I guess going forward, I will stick to CC. Is there any rep ranges I could use to manipulate the program for an emphasis on size rather than strength? How about number of sets? Coach Wade is on 2 sets; would a manipulation on that effect the end goal? Thanks y'all!

    Left off current pull-up: doing full pull-up, still low in reps usually coming close to failure in the 5-7 range.
    I'm about where you are in the CC program. I feel like it has added muscle - but I haven't done actual measurements. I think if you really want extra muscle on the program, stick to the progressions where you can do 10-12 reps, and maybe add extra days.

    Coach Wade typically has people practicing an exercise once a week until you get very advanced. Prof. Pavel, though, has people train the same movements many times a week.

    So what you might do is "double-up" the program. Given what you noted, you might double the times you practice each move or more. Do New Blood, but in pairs with a day off in between. So push/HLR day 1, squat/pull day 2, rest day 3, then repeat.

    You might also up your intake of fruit and yams a bit, too.

    Good luck!

  4. #14
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    Quote Originally Posted by Philosopher Dan View Post
    I'm about where you are in the CC program. I feel like it has added muscle - but I haven't done actual measurements. I think if you really want extra muscle on the program, stick to the progressions where you can do 10-12 reps, and maybe add extra days.

    Coach Wade typically has people practicing an exercise once a week until you get very advanced. Prof. Pavel, though, has people train the same movements many times a week.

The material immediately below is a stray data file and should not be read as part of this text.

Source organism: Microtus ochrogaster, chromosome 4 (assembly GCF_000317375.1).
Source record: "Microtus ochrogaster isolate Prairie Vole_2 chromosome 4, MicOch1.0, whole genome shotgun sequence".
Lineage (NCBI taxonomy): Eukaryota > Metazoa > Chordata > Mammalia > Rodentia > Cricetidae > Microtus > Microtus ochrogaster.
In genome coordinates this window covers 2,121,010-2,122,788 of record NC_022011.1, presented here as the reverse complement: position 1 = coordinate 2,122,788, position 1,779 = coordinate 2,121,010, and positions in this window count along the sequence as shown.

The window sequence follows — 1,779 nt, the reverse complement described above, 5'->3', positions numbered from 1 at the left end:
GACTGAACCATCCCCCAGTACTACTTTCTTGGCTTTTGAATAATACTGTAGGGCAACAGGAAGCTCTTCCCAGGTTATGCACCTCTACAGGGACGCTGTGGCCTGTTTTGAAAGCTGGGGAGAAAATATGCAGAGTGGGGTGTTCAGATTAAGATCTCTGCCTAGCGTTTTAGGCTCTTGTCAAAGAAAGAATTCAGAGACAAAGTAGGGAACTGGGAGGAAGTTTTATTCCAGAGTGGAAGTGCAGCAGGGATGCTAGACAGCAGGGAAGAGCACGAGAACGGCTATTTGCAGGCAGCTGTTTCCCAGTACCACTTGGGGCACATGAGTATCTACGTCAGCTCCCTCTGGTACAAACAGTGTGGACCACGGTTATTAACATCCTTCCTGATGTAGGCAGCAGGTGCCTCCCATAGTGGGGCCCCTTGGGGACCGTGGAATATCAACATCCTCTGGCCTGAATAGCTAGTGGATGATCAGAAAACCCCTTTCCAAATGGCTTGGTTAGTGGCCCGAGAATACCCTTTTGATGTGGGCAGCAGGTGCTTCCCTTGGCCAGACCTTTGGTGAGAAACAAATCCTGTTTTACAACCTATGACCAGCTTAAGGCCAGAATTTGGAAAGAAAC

So what you might do is "double-up" the program. Given what you noted, you might double the times you practice each move or more. Do New Blood, but in pairs with a day off in between. So push/HLR day 1, squat/pull day 2, rest day 3, then repeat.

    You might also up your intake of fruit and yams a bit, too.

    Good luck!
    I found that slowing down the Convict Conditioning, much like yoga, helped maximize the time/effort = results. Also consistently working out in a fasted but well hydrated state & (for me)refeeding within 30 mins post-workout w/ pure protein (whey) & complex sugars(1/2 a banana or berries), getting quality rest & down time (days off when I just walked & did lazy yoga stretches) worked to put on the lean muscle I wanted faster. Being a hard gainer, it's hard to keep it on once I gain it, even @ age 47...

    Keeping detailed journals of my work-out timings, progressions, soreness, successes & frustrations helped me learn about myself & the process, as it was very helpful to re-read my fitness journal when I was needing to push through or back off on things. Also pull ups were easy for me growing up, skinny kid I was, but post-op they are my biggest challenge & progression was slow & then it frustratingly halted. I found that by only doing pull up reps once or twice a week, with 4 days in between, worked to help me progress. Less is more. One day a week I max out til exhaustion, the other days I incrementally challenge myself so as to not re-injure myself while I'm building.
    "Science is not belief but the will to find out." ~ Anonymous
    "Culture of the mind must be subservient to the heart." ~ Gandhi
    "The flogging will continue until morale improves." ~ Unknown


  5. #15
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    Quote Originally Posted by Leida View Post